Frankie Carson is the Vice President of Philanthropy for Pi Beta Phi at the West Virginia Alpha Chapter. Carson discusses her role as VPP and what she does and what the whole chapter does for Read>Lead>Achieve, the foundation that all of Pi Phi’s philanthropic service goes to. Their goal is to inspire not only kids but adults about the importance of literacy.
HC: Introduce yourself! (name, major hometown, etc)
FC: My name is Frankie Carson and I’m from Cleveland, Ohio. I’m a sophomore here at West Virginia University who’s studying social work with a minor in sociology and addiction studies, and I’m the vice president of philanthropy in Pi Beta Phi.
HC: What do you do as the Vice President of Philanthropy for Pi Beta Phi?
FC: As the VPP, I oversee any type of service and/or philanthropic events within the sorority. So I put on two events, one each semester to raise money and invite the Greek community to come and participate in a fun event to raise awareness of illiteracy. All of the money we raise goes to our Pi Beta Phi foundation for our program Read>Lead>Achieve. I also make sure the girls are doing community service regularly for both semesters, we require each member to have at least eight service hours and I myself encourage them to do more to help out the community.
HC: What made you want to get involved in this role?
FC: The former VPP, Hope Garcia-Chavez, is one of my good friends and I always participated in her events and tried to help her with the workload when I could. She was very enthusiastic about philanthropy, and when I did not get the exec position I originally wanted, she encouraged me to take this position and make it mine. For my major, it is required to have service hours and to go out into the community, so my interest was already there, now I was able to plan my own events for raising money. I didn’t realize how much I liked this role until I started doing it.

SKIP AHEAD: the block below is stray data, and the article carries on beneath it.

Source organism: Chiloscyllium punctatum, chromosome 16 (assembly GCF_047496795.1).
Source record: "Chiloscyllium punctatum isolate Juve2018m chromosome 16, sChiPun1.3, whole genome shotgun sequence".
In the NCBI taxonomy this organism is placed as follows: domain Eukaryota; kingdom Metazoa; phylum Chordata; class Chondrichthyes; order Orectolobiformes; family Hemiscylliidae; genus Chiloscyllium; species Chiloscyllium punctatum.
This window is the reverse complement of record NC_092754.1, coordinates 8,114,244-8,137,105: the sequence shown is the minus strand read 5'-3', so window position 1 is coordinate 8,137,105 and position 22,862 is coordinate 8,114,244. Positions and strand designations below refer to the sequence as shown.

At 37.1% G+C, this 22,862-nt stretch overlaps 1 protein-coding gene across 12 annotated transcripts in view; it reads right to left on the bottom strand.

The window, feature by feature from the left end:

HC: What is Pi Beta Phi’s Philanthropy?
FC: As I briefly stated before, Read>Lead>Achieve is our primary philanthropy. All the money we make during our events goes to the Pi Beta Phi Foundation, which then gets put into literacy initiatives around the country, including Canada. Pi Phi’s believe in the power of reading and spreading awareness about what not being able to read can actually do to children. As a child, not gaining critical reading skills can affect their education, which ultimately affects their whole adult life moving forward. So Pi Phi’s are trying to impact the lives of children, one book at a time.
HC: April 10th was National Encourage a Young Writer Day, are there any similarities between this day and your sororities philanthropy?
FC: For sure, I mean can you write without learning how to read? No, you have to be able to read what you are writing and it goes hand-in-hand with the things we advocate for. I think people take for granted how much reading does for someone on a daily basis. People read nutrition labels, care product labels, prescription labels, street signs– you get the point. Without reading, young writers would not have the opportunity to write!
HC: Anything else you would like to add?
FC: Horns down, don’t be afraid to be philanthropic! You never know who you’ll meet for networking in the future.